Out-Of-State Corporation Offered Wisconsin Election Clerks a Deal on Touchscreen Voting Machines That Make Election Results Impossible To Verify: EDA Alerts Clerks To Dangers
For full story please open Press Release in .pdf format below.
Riverside County Board of Supervisors
September 29, 2009
(Partial transcript of board meeting)
Re: November 2008 Election and Electronic Voting – Item 3.66
Supervisor Buster: It [decertification] was a big blow to many of us who invested in this [$30+ million for e-voting machines] and I think to the public to see most of the use snatched away from us now. And as I pointed out to her now, somewhat inconsistently, if the touchscreens are so potentially dangerous or so potentially unreliable then why is it that the Secretary of State continues to allow one, one per voting place resulting in our 72,000 voters using it as a matter of fact. And then having to do the extra manual tally with all its extra costs and then not getting reimbursed for that. It seems to me there’s a big gulf between the county voters here a growing proportion of them and the representation they are getting from our Secretary of State. She should have come down here and talked to us before she rescinded the use of these machines. And she should be more responsive to the numerous voters, the thousands of them who want to use these machines and she should be explaining to us what now can we do with these thousands of machines that are sitting on the shelf. Shouldn’t we be using those as voters demand and ask for them as evidenced by those 72,000 people crowded in at the one sole machine they were allowed to use?
”…and they continue to be used because the voters choose them in large numbers here in Riverside County. So I think we ought to extend an invitation to Secretary Bowen to come to the county, particularly around election time or during the election and get an idea of what are issues are regarding the continued use of our touchscreen machines, if only to reimburse us for the extra cost of the manual tally.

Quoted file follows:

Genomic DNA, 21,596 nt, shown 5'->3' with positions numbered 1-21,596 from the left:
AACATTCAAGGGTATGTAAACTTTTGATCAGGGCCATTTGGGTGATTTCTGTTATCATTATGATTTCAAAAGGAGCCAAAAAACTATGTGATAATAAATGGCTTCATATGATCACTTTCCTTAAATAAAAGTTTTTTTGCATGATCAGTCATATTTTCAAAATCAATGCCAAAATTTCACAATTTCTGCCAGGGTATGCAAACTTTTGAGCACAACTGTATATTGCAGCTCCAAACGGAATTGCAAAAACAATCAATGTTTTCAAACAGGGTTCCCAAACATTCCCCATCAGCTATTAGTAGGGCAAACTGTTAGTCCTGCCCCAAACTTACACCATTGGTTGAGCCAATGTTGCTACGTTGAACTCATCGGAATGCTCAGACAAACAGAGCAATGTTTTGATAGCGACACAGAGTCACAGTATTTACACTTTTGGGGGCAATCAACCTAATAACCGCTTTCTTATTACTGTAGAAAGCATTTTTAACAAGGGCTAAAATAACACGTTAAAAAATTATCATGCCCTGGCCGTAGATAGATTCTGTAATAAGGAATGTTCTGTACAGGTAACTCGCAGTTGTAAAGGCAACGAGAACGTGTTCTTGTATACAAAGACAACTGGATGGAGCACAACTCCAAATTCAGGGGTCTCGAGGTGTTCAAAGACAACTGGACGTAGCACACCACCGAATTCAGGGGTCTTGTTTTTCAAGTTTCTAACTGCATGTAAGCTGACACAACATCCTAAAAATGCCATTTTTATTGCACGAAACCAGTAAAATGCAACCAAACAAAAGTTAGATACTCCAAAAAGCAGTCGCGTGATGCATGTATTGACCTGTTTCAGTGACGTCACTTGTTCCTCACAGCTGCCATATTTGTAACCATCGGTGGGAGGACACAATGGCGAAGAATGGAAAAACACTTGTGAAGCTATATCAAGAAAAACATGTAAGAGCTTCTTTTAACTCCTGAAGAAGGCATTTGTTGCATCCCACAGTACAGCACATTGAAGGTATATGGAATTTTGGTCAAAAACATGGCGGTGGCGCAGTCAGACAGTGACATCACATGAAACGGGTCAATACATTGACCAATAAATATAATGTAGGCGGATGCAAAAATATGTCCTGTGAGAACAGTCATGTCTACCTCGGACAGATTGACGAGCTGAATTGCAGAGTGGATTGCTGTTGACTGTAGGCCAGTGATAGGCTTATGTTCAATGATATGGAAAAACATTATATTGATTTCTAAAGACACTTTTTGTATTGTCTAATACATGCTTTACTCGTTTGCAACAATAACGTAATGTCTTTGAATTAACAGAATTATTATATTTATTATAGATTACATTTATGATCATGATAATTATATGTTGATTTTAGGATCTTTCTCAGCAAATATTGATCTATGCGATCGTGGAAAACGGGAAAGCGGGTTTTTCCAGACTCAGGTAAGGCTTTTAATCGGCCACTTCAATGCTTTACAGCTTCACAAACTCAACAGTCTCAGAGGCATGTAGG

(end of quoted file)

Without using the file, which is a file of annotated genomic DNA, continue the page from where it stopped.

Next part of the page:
ROV Dunmore: “…so the further contradiction is you can only have one per polling place but you can have an unlimited amount at early voting sites. And that early voting program is what really cost the county the majority of the $400,000. In May we did not have early voting sites and I believe that our tally, of course it was a lower turnout, was about $29,000 for which we billed Sequoia also and have not received any payment. But it’s getting more difficult in the arena of electronic voting, and if I may expand for just a moment, what we do for early voting is that we cut up the receipts so we can do a stack and sort method. All these are for one candidate, all these are for another candidate, and then we can count them. New recount regulations that are set to go into effect very soon do not allow us to cut up the tapes anymore. That we have to keep them on a single roll, which will make the 100% manual tally of any early voting unit take much longer than it did in November. I brought this up with the Chief Deputy Secretary of State Evan Goldberg and he said well I’ll make a note of that but it ended up in the recount regulations in any event. So it is getting more difficult for us to use electronic voting in an early voting venue.
Supervisor Buster: Sometimes you have to balance these risks that experts may correctly conclude you face with the public’s desire to try to come up with some kind of a compromise on these machines and that’s what I don’t see occurring here and that disturbs me. Particularly when we’re going to other countries and we’re trying to encourage democracy there and encourage people to vote – it seems to me uh, uh, it’s a real sore spot with me that these machines were I think were peremptorily jerked and banned almost totally from our county, and then, and then to keep our interest whetted in the issue, doled out one of them completely inconsistent too with their scientific findings of a high risk involved. So it doesn’t – what the actual results of the state actions by the Secretary of State’s office don’t make sense from any standpoint if you want to look at them.”